UK manufacturers have given a positive but cautious reaction to Asda's proposal for Dragon's Den-style 'meet the buyer' sessions for its George brand, after it said it was looking to source more UK-made product.
This week, Asda issued an open invitation to UK clothing manufacturers to come to its offices and pitch for new business in front of a panel of its buyers, in a style similar to that seen on the BBC2 TV show Dragon's Den.
It also said that from April 2 it will label one million garments a year with a 'Made in the UK' swing tag, across George womenswear and swimwear and the G21 line.
The supermarket chain, which will put country of origin labels on all its clothing in the next 12 months, said UK sourcing would enable it to react to trends quicker and respond to consumer concerns about buying locally-made goods, as well as supporting British industry.
However, UK clothing manufacturers were wary of the invitation. Raj Kumar, director of Talk Talk, which supplies knitted and woven product to mainstream multiples, said the idea of finding new business opportunities was attractive, but he had reservations.
"Supply capacity in the UK is saturated. It might look like a great business opportunity, but it will probably be a very tough one," he said.
However, he added that UK-based manufacturers had the edge when interpreting trends. "If you live in the UK and supply the chain stores, you have a much better feel for what customers want and what trends will sell," he said.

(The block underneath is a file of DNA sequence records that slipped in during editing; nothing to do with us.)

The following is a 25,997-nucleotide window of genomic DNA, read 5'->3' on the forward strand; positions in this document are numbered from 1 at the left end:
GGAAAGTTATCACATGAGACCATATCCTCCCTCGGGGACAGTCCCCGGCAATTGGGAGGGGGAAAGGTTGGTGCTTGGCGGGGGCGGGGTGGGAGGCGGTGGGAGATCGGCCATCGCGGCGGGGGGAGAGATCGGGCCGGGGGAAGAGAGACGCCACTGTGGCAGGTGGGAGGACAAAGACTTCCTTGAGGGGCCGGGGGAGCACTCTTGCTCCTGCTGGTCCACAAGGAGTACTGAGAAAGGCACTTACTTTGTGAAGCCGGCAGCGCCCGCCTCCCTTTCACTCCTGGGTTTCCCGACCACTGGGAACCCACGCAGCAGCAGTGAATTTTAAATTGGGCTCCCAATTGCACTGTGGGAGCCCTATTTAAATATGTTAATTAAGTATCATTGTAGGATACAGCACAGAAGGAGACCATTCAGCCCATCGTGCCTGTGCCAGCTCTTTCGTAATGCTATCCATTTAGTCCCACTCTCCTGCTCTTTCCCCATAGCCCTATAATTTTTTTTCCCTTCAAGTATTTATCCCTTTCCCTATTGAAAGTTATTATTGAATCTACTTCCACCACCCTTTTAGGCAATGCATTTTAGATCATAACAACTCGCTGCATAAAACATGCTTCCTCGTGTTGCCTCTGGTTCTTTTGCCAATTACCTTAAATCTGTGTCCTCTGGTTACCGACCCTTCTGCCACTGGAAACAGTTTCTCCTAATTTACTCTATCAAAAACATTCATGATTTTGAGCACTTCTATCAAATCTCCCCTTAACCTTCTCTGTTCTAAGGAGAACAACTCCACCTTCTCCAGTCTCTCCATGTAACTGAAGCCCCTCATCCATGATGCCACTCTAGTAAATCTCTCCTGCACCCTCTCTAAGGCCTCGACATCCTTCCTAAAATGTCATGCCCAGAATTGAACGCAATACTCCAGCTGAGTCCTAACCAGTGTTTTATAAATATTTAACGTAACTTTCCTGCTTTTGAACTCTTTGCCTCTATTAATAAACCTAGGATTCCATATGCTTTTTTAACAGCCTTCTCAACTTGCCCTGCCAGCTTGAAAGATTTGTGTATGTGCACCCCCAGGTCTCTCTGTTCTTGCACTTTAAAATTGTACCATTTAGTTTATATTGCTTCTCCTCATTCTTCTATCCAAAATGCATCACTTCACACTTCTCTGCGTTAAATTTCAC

Lynn Menzies, sales director of Zodiac Designs, which supplies dresses, tops and skirts to value fashion and mail-order businesses, said her firm had doubled its turnover in the past year as retailers moved sourcing back to the UK to take advantage of fast fashion.
But she warned: "No-one in the UK is geared up to do volume orders any more. It will be OK if Asda wants 6,000 to 18,000 of one style, but it might want 40,000. And the retailer won't get a better price for ordering more - in the UK we pay the same per metre of fabric for one metre or 70,000 metres."
George global managing director Angela Spindler said the UK clothing industry was alive and kicking and had plenty to offer retailers such as Asda. "We would like to do everything we can to encourage new designers and new manufacturers to come forward," she said. "If you have new designs and new styles or garments, we want to hear from you. Our fast-fashion ranges are inspired by the latest catwalk trends, which means we need to turn around our designs into production as quickly as possible. It makes sense for us to use local manufacturers in the UK whenever we can, rather than shipping in product from the other side of the world. There's a huge talent base in the UK, and we think customers will want to buy British clothes in the same way that they want to buy locally produced foods grown and prepared in Britain."